Florida Nurse Forced to Live Apart from Family During Coronavirus Outbreak: 'You Get Lonely'

Nurse Kyle McBride is on the frontlines of coronavirus and has separated himself from his family for their safety

Kyle McBride
Photo: Kyle McBride

As hospitals around the country are becoming inundated with new patients amid coronavirus, many healthcare workers who are spending countless hours caring for those in need of help have seen their home lives affected as well.

Kyle McBride — a nurse at Osceola Regional Medical Center in Florida — recently posted a photograph to his Facebook page that demonstrated the way the virus has affected his family during the pandemic. In the picture, McBride and his 4-year-old daughter are seen placing their hands together on opposite sides of a door window, and it’s the closest to his family the father-of-four will allow himself to be until the outbreak is over.

It was in March that McBride and his wife, Heather, decided they would live in separate places to protect the family from the virus, which can often show no symptoms in those who have been infected. That means, after working hours at the hospital, McBride can’t even return to normalcy inside the confines of his own home.

“In the beginning, it was a little bit easier since I had some stuff to do around the house. But after that, after a little while, and it’s become tough,’ McBride, 36, tells PEOPLE. “There are definitely times where you get lonely. We do a lot of our communication through FaceTime, but it’s still not the same, you’re not able to be there.”

To help with the distance between them, McBride says his children — who range in age from 14 months to 10 — have left him presents on his doorstep while he’s away at the hospital. Things like that “have boosted me up,” he says.

And while the gestures are infinitely meaningful, McBride still can’t help but feel the weight of the experiences he has missed since placing himself in isolation.

“Whether it’s my daughter saying some more words that I didn’t get to hear first, or my sons doing something special that I’m just not there for, that’s what I miss,” he admits. “That memory missing hurts — even missing out on making a memory they don’t even know that I would make.”

“There are some days I get home and I’m, don’t want to say the word, depressed, but upset or sad,” he adds.

When McBride uploaded the picture of him and his daughter to Facebook, he says it was in response to one of his neighbors throwing a birthday party that did not respect social distancing guidelines.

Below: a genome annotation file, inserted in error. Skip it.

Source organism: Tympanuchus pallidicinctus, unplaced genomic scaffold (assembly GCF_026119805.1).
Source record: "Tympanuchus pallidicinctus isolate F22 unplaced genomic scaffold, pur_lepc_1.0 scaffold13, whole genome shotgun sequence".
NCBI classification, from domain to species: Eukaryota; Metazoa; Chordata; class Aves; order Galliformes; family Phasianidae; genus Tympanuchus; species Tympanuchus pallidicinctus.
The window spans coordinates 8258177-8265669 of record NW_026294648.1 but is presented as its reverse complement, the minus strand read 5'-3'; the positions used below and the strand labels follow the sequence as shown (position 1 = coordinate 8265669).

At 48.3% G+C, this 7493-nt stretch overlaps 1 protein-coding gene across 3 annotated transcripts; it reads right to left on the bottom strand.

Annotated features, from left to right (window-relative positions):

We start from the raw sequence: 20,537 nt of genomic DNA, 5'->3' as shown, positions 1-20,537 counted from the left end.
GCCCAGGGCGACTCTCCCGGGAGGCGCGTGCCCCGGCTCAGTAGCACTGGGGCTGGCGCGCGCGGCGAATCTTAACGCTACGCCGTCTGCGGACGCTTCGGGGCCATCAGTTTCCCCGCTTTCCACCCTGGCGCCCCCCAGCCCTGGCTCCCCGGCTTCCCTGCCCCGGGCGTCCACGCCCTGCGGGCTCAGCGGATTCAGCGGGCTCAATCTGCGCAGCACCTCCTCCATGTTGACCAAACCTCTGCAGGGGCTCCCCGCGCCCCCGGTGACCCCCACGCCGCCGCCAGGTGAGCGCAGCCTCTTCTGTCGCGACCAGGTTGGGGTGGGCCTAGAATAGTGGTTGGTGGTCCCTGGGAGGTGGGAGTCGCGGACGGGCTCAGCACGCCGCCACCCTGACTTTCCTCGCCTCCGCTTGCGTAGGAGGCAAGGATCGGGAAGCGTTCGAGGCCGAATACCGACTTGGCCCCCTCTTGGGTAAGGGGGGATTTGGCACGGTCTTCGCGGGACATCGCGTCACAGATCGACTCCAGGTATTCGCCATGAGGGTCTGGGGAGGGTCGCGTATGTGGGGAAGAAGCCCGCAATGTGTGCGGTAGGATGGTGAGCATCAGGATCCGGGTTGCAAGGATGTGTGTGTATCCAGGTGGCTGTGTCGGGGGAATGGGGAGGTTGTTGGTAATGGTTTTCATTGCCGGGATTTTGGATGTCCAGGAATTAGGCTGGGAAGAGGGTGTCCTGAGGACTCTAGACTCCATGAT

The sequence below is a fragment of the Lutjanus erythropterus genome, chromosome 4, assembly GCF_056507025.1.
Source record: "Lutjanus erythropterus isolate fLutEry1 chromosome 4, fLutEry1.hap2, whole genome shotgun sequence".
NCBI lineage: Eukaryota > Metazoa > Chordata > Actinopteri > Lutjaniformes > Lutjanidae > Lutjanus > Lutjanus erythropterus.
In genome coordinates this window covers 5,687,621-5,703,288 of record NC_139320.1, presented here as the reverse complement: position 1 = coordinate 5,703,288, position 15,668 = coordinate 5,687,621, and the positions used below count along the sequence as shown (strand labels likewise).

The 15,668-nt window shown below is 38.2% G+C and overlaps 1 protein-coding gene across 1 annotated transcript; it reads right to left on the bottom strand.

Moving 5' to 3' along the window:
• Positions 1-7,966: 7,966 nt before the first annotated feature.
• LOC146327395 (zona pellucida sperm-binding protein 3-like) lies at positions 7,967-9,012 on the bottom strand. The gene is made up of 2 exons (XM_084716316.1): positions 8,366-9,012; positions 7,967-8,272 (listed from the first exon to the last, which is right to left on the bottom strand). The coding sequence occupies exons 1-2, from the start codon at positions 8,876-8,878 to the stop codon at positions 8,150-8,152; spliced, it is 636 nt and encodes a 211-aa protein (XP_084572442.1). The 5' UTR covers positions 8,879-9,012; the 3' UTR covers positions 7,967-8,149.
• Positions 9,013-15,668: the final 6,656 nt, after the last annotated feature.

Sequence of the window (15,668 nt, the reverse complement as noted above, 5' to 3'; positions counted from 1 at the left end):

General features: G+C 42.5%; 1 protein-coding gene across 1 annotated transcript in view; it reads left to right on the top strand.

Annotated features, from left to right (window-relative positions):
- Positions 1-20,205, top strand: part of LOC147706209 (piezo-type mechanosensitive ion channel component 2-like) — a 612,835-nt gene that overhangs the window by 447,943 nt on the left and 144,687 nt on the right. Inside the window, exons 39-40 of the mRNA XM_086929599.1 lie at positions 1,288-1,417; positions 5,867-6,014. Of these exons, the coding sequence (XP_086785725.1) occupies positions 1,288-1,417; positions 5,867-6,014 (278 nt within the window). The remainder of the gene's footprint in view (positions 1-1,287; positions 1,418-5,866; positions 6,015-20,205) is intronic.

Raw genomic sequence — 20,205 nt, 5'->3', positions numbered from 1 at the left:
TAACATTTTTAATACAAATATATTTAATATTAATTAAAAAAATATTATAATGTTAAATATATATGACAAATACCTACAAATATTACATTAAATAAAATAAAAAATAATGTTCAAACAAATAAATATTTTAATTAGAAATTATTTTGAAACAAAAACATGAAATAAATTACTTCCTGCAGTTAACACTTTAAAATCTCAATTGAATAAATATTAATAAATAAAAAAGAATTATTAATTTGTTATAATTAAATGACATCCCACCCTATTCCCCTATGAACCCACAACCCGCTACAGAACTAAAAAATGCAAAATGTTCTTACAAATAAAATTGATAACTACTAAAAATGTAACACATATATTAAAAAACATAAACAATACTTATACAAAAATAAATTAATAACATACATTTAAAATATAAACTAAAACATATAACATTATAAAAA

“People are still just taking it for granted, and I’m over here separated from my family,” he says. “So I want people to think about this picture when you are thinking about doing something that really you shouldn’t be doing.”

As of Friday afternoon, at least 6,600 people have died from coronavirus around the United States, according to the New York Times.

Kyle McBride
McBride and his family. Kyle McBride

At Osceola Regional Medical Center, McBride says he and his colleagues are doing the best they can amid the circumstances, but they are under a constant level of pressure.

“The only way I can describe the hospital scenario is really just the word, stressed,” he says. “Stressed because of the unknown.”

He hopes by speaking out and sharing how the virus has affected every aspect of his life, others will take safety precautions more seriously.

“We, as a society, just need to lock arms as a community and just get it over with,” McBride says. “The goal is to get this virus out of here so we can go back to our normal lives, so we can all live normally. My biggest concern, my biggest thing would be if you’re sick, stay home, wash your hands. Take it seriously.”

“If the government tells you to do it, just do it,” he adds. “And let’s just lock arms as a community and get it done with, and we’ll be over this.”

As information about the coronavirus pandemic rapidly changes, PEOPLE is committed to providing the most recent data in our coverage. Some of the information in this story may have changed after publication. For the latest on COVID-19, readers are encouraged to use online resources from CDC, WHO, and local public health departments. To help provide doctors and nurses on the front lines with life-saving medical resources, donate to Direct Relief here.

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